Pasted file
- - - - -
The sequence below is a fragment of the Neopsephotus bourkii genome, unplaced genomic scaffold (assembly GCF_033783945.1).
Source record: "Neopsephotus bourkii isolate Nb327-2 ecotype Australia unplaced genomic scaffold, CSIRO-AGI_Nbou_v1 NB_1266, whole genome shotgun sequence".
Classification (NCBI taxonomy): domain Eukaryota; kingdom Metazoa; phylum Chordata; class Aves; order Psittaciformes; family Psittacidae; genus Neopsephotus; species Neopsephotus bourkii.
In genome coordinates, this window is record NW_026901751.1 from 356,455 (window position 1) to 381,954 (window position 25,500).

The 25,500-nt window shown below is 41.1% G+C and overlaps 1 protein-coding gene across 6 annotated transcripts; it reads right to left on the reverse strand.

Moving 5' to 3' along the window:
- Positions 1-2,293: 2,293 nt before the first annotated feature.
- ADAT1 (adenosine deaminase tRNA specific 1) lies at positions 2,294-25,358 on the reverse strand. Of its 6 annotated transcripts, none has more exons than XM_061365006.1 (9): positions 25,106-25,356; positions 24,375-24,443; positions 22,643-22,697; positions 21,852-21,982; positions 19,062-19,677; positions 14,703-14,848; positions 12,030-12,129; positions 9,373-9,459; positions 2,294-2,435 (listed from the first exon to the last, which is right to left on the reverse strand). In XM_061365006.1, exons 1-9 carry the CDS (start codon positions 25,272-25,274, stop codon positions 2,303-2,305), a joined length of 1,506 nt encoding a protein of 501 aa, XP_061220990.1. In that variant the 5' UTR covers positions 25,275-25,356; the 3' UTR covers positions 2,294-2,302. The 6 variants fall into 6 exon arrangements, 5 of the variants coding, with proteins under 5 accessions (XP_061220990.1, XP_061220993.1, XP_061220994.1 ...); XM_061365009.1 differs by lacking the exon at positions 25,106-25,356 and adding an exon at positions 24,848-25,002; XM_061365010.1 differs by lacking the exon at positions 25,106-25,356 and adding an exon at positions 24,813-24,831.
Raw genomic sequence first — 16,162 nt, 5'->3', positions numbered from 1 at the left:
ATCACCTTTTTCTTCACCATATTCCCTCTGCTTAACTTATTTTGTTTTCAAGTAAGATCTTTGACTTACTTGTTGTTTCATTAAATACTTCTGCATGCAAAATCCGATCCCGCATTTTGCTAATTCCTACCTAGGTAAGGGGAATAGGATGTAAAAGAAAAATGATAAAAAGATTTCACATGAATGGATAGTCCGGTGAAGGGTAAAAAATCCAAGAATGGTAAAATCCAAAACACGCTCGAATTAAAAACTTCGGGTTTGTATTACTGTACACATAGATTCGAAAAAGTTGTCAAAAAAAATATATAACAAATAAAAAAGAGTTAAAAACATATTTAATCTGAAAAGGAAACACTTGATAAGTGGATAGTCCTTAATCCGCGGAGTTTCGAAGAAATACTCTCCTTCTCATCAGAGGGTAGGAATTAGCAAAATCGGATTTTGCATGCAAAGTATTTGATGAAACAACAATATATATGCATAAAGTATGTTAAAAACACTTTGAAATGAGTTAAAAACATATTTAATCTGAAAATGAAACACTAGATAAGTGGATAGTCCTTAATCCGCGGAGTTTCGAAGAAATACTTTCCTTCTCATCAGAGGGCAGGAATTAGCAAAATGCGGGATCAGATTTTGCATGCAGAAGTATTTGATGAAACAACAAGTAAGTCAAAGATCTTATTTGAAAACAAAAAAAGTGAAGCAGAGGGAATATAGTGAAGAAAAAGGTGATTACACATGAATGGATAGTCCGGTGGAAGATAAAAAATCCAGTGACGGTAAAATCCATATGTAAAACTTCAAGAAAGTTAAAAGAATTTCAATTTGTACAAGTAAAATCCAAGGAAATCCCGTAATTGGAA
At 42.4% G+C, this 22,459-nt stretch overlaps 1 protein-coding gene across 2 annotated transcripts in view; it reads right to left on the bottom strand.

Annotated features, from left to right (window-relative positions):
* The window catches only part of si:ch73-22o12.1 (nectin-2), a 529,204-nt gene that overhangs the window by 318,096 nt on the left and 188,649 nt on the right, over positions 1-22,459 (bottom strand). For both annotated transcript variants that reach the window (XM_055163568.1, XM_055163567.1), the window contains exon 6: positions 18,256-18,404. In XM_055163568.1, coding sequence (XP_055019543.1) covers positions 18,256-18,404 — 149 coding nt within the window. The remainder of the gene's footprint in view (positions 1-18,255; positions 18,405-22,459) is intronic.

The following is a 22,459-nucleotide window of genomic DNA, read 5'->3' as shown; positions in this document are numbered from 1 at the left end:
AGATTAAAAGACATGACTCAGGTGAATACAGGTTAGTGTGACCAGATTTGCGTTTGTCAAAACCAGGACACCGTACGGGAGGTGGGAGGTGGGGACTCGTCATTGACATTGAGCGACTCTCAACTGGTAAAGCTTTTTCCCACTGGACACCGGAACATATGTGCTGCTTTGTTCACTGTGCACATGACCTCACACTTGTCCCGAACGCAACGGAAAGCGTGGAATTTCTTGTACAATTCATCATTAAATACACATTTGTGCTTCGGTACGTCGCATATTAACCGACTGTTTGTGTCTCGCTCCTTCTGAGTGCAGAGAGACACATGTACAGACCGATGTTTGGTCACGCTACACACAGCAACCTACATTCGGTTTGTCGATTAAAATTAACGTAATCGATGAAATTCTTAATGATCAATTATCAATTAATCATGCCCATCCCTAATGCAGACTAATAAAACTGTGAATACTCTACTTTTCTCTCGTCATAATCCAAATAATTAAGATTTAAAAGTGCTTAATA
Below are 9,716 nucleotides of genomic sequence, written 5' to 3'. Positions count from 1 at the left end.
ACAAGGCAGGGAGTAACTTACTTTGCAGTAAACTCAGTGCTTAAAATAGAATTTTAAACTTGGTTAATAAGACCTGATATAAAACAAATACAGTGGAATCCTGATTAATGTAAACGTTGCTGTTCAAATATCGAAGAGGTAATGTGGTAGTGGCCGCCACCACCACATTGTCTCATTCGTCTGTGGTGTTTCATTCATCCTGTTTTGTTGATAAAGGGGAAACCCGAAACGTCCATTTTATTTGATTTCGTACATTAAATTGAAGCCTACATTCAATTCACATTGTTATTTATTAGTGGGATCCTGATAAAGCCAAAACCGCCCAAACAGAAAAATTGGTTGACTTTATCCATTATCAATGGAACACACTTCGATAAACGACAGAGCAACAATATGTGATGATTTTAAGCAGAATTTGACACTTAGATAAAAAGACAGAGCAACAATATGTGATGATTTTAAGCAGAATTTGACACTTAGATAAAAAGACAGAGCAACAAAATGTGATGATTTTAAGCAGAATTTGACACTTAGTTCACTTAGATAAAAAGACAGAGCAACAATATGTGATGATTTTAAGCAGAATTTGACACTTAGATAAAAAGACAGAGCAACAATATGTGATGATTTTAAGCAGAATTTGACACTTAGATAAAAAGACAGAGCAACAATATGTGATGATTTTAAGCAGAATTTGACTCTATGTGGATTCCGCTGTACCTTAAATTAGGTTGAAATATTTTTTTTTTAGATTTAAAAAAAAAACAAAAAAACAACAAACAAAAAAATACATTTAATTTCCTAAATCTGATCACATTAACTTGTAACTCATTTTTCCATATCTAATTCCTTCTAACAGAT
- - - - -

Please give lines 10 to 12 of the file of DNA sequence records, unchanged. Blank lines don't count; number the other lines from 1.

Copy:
ATCACCTTTTTCTTCACCATATTCCCTCTGCTTAACTTATTTTGTTTTCAAGTAAGATCTTTGACTTACTTGTTGTTTCATTAAATACTTCTGCATGCAAAATCCGATCCCGCATTTTGCTAATTCCTACCTAGGTAAGGGGAATAGGATGTAAAAGAAAAATGATAAAAAGATTTCACATGAATGGATAGTCCGGTGAAGGGTAAAAAATCCAAGAATGGTAAAATCCAAAACACGCTCGAATTAAAAACTTCGGGTTTGTATTACTGTACACATAGATTCGAAAAAGTTGTCAAAAAAAATATATAACAAATAAAAAAGAGTTAAAAACATATTTAATCTGAAAAGGAAACACTTGATAAGTGGATAGTCCTTAATCCGCGGAGTTTCGAAGAAATACTCTCCTTCTCATCAGAGGGTAGGAATTAGCAAAATCGGATTTTGCATGCAAAGTATTTGATGAAACAACAATATATATGCATAAAGTATGTTAAAAACACTTTGAAATGAGTTAAAAACATATTTAATCTGAAAATGAAACACTAGATAAGTGGATAGTCCTTAATCCGCGGAGTTTCGAAGAAATACTTTCCTTCTCATCAGAGGGCAGGAATTAGCAAAATGCGGGATCAGATTTTGCATGCAGAAGTATTTGATGAAACAACAAGTAAGTCAAAGATCTTATTTGAAAACAAAAAAAGTGAAGCAGAGGGAATATAGTGAAGAAAAAGGTGATTACACATGAATGGATAGTCCGGTGGAAGATAAAAAATCCAGTGACGGTAAAATCCATATGTAAAACTTCAAGAAAGTTAAAAGAATTTCAATTTGTACAAGTAAAATCCAAGGAAATCCCGTAATTGGAA
At 42.4% G+C, this 22,459-nt stretch overlaps 1 protein-coding gene across 2 annotated transcripts in view; it reads right to left on the bottom strand.

Annotated features, from left to right (window-relative positions):